How to Keep Cold Foods From Getting Soggy During Camping

How to Keep Cold Foods From Getting Soggy During CampingSoggy cheese is a drag. So is soggy meat. And at the end of a long day out on the trail, coming back to the cooler to find your chocolate bar floating around, soggy, is worth shedding a tear over. You need to pack perishable foods in a cooler in order to keep them fresh and safe for eating. Thankfully, a number of ways exist that can help keep you from having to wring out your dinner.
 

Instructions

Difficulty: Easy

Things You’ll Need:
  • Plastic bottles or milk jugs
  • Ziploc bags
  • Tupperware or plastic containers
 
Step 1
Instead of using bags of ice to keep your things cool, use plastic water bottles or milk jugs. Fill them with water and freeze them before placing them in the cooler. When they thaw, they won't leak all over the cooler causing a mess. Don't fill the jugs all the way to the top before freezing as this can cause the bottle to crack.
Step 2
Purchase dry ice. Dry ice must be handled carefully, but will keep food cold for a longer period of time. The beauty of dry ice is that it doesn't melt, it sublimates, which means it changes from a solid block to a gas, leaving a dry cooler. One drawback is that it may be hard to find once out on the road, but will work great to start off with and for shorter trips.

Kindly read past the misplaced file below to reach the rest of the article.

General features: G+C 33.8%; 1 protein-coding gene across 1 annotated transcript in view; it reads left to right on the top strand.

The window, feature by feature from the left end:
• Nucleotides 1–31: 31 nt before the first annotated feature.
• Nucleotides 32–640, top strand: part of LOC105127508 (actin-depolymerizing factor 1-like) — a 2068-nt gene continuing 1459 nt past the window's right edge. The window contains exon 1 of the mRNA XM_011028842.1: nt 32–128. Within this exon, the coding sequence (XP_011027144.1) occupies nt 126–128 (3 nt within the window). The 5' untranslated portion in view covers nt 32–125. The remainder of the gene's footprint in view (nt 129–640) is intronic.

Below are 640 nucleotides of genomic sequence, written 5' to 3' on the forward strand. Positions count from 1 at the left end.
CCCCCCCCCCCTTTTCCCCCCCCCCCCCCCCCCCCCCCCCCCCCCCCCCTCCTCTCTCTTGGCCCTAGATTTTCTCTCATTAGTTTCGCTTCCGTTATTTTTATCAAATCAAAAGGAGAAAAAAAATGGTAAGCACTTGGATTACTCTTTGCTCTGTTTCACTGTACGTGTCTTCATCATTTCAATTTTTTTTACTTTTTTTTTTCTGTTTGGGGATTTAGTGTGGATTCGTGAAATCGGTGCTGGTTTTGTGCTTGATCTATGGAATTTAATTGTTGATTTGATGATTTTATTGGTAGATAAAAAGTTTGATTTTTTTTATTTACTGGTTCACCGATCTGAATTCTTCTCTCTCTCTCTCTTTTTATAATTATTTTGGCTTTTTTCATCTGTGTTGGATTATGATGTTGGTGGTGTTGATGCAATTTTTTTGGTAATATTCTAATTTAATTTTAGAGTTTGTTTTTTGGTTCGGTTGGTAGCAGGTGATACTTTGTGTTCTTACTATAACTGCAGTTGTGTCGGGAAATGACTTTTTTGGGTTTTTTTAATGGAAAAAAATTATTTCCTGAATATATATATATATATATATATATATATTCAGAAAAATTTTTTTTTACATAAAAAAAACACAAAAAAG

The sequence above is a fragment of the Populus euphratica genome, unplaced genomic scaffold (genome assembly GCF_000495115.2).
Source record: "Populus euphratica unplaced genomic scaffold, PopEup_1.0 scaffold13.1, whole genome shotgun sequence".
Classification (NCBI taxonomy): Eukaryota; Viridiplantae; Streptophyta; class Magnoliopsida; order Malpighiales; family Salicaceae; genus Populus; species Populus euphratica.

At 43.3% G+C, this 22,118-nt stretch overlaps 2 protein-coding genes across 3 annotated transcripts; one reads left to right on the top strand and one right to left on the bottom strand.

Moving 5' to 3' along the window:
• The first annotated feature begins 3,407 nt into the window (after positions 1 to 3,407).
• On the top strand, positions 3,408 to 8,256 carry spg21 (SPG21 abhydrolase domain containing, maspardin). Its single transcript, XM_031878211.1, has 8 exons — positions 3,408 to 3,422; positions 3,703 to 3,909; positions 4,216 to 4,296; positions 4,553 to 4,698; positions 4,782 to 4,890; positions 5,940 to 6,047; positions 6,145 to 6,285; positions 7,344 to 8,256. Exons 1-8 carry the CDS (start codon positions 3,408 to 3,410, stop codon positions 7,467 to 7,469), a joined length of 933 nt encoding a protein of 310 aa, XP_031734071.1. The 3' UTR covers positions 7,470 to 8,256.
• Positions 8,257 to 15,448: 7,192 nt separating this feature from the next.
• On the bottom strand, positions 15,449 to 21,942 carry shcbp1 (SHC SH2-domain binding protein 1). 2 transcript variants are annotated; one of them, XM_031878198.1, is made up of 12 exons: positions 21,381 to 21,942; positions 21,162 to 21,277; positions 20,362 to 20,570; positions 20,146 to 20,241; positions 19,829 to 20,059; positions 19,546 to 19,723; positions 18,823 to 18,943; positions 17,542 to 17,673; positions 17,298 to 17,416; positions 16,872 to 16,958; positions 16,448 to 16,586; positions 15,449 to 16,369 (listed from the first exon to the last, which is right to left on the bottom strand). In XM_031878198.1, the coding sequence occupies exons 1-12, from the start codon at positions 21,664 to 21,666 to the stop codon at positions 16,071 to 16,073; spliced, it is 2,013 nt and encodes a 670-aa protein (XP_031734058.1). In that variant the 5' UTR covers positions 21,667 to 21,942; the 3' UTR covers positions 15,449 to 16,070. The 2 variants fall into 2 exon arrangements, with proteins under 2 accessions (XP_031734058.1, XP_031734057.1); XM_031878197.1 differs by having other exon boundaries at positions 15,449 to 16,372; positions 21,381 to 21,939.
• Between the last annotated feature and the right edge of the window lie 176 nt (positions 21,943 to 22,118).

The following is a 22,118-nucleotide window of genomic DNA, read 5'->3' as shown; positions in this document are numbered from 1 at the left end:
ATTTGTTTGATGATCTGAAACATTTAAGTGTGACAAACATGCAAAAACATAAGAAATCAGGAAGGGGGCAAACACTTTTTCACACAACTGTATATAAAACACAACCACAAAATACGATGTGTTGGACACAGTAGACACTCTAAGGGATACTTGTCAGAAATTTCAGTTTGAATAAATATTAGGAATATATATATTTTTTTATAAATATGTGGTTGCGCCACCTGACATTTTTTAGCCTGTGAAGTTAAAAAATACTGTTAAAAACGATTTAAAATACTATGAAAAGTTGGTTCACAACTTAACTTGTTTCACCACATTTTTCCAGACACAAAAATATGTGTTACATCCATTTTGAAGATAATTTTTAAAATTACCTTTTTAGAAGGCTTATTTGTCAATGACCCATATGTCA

Step 3
Place food in Ziploc bags. If you must use bags of ice, place as many food items as you can in double- or triple-layered Ziploc bags. This will keep the water from getting into your cheese, salami, chocolate or vegetables. Tupperware or plastic containers also will work well for this purpose.
 

Tips & Warnings

 
Chill perishable foods before placing them in the cooler. This helps maintain the efficiency of the cooler. Use two ice chests: one for snacks and drinks and the other for holding items used for large meals. Wrap your cooler in a blanket or sleeping bag for better insulation.
 
Chill perishable foods before placing them in the cooler. This helps maintain the efficiency of the cooler.
 
Use two ice chests: one for snacks and drinks and the other for holding items used for large meals.
 
Wrap your cooler in a blanket or sleeping bag for better insulation.
 
Never touch dry ice with your bare hands--always use gloves or tongs.

Article Written By Nikki Jardin

Nikki Jardin began freelance writing in 2009 and focuses on food and travel articles. She has been a professional cook and caterer for more than 20 years. She holds a degree in environmental science from Humboldt State University.

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